Fall Foliage in Virginia
Fall is one of the most beautiful times of year in Virginia, and traveling throughout the state during this season can reveal an abundance of color. As you enjoy the outdoors and Virginia's forests, remember to be careful with outdoor fire. A cigarette, campfire or cooking equipment can destroy the scenic wonders of Fall in Virginia.
Weekly Fall Foliage Report
Welcome to the Fall Foliage Report from the Virginia Department of Forestry, celebrating our 100th anniversary this year. Here's our report for the week of October 13.
The mountains of Southwest Virginia are a riot of color this week, with peak intensity expected in many areas this weekend.. A few of the highest mountain areas have already passed peak and lost some leaves to wind, but general views in this part of the state show at least 50% change. The northern Blue Ridge in Virginia is also rapidly approaching its most amazing show, with color changes moving fast down into the valleys. Hickories have rich golden tones, which contrast nicely with the reds of maples. Most oaks are still green, although individual patches of oaks are showing deep reds and warm orange-browns.
The Piedmont's colors are still patchy, with significant changes in urban and roadside areas. Although green still dominates eastern Virginia, swampy areas are beginning to show their fall hues.
For a simple explanation of why leaves change color, check our Education section for a publication called “Virginia in the Fall.”
Virginia Trees and Colors
|Tree||Fall Leaf Color|
|beech||yellow to orange|
|dogwood||scarlet to purple|
|oak||red, brown or russet|
|red maple||brilliant scarlet|
VDOF Recommended Fall Foliage Driving Tours
So, you’re interested in seeing some of the beauty that is Virginia during Fall Foliage season? But you don’t want to fight the traffic that clogs some of the best-known places, such as Skyline Drive?
Well, you’ve come to the right place! The Virginia Department of Forestry VDOF) is proud to present its first ever VDOF-Recommended Fall Foliage Driving Tours. And who better than the folks who know Virginia’s trees best to provide you with routes that will expose you to some of the Commonwealth’s most colorful tree-lined vistas?
Each of these tours – designed by a local VDOF forester – is sure to exceed your expectations and fill your eyes with wide swatches of vibrant yellows, reds and oranges. And, because these recommended drives are “off the beaten path,” you’ll be able to enjoy a leisurely trip without the hassles of a lot of traffic on the road or large crowds at stops along the way.
Simply choose one of the tours below, print out the route and take it with you as you enjoy the “leaf-peeping” in Virginia!
- Charlottesville area: Greene County.
- Harrisonburg area: Rockingham County tour directions | Shenandoah County tour directions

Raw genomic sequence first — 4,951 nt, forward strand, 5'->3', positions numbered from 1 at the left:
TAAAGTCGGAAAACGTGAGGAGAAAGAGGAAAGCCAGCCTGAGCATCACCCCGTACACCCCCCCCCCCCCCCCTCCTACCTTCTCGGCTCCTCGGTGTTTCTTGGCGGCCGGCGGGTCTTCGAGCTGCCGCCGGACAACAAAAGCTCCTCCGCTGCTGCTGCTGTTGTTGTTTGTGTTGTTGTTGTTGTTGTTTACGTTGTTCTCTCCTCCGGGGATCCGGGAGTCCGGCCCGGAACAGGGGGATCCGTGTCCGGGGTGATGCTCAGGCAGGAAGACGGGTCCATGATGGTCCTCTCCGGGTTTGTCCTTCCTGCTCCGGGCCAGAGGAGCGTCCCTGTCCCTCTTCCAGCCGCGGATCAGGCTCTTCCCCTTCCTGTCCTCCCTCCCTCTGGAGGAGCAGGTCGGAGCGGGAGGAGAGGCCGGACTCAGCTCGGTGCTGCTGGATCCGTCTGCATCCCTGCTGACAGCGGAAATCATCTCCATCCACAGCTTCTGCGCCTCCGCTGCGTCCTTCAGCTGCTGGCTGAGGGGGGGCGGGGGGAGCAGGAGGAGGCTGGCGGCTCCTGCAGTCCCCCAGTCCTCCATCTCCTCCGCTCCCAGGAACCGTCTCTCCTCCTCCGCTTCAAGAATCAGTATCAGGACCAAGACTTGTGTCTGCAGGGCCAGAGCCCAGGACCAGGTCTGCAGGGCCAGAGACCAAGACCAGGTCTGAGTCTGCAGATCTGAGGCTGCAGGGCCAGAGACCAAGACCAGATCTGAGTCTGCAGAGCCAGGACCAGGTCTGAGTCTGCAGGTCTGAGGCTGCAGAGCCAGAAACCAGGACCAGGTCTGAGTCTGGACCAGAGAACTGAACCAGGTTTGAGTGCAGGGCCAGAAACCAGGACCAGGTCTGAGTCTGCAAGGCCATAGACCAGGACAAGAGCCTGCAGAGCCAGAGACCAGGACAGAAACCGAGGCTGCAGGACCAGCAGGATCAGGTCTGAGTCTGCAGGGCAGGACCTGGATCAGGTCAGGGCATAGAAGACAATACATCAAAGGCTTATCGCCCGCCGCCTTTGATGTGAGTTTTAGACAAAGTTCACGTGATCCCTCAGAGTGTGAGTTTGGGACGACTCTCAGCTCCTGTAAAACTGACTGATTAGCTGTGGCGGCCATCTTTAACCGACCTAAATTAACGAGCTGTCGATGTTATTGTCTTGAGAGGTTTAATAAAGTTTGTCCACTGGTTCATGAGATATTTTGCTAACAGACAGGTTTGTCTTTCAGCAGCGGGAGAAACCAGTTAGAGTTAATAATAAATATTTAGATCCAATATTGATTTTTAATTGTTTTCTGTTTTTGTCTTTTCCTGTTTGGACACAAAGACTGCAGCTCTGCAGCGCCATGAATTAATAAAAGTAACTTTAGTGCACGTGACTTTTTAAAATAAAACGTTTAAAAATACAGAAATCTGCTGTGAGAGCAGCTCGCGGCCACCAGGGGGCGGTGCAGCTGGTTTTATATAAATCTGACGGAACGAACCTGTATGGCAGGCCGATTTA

- Lexington area: Bath County tour directions
- Roanoke area: Bedford County tour directions | Craig County tour directions | Franklin County tour directions
- Staunton area: Highland County tour directions
Additional Routes to see fall foliage
- Drive on a Scenic Byway with maps from the Virginia Department of Transportation.
Fall Foliage Information
- Fall Foliage Report - 1.800.424.LOVE
- Forest Service Fall Color hotline - 800.354.4595. Press "8" for the Southern States report.
- Skyline Drive/Shenandoah National Park - 540.999.3500 (press “6”)
- Blue Ridge Parkway (between Waynesboro and the North Carolina border) - 828.298.0398 (press “3”)
- Fall Color Information - from the George Washington and Jefferson National Forests.
- U.S. Forest Service Fall Color Page
- Fall Foliage Reports for the Blue Ridge Parkway and the Shenandoah Valley. Provided by the Weather Channel
- Fall In Virginia - information from the Virginia Tourism Corporation.
Fall Foliage Activities
- Prince William Forest Park is an oasis of natural beauty and human history located only 35 miles south of Washington, DC.
- Monticello Artisan Trail (Nelson & Albemarle Counties). Nestled at the foot of the Blue Ridge mountains, Albemarle and Nelson counties offer an abundance of cultural, historical, recreational and leisure opportunities for our visitors enjoyment.
Why do leaves change color?
Most leaf colors are already in the plant leaf.
- Chlorophyll gives leaves their familiar green color.
- Carotenoids produce yellow, orange, and brown colors.
- Anthocyanins add color to red apples, blueberries, cherries, strawberries, and plums. They are water soluble and appear in the watery liquid of leaf cells.
Both chlorophyll and carotenoids are present in the chloroplasts of leaf cells throughout the growing season. During this time, chlorophyll is produced and broken down and leaves appear green. As days get shorter, chlorophyll production slows down until it stops. The green color is no longer visible, and other pigments present (carotenoids) with the chlorophyll are then revealed. During autumn, bright light and excess plant sugars produce anthocyanins within leaf cells.
Last modified: Tuesday, 21-Oct-2014 16:34:57 EDT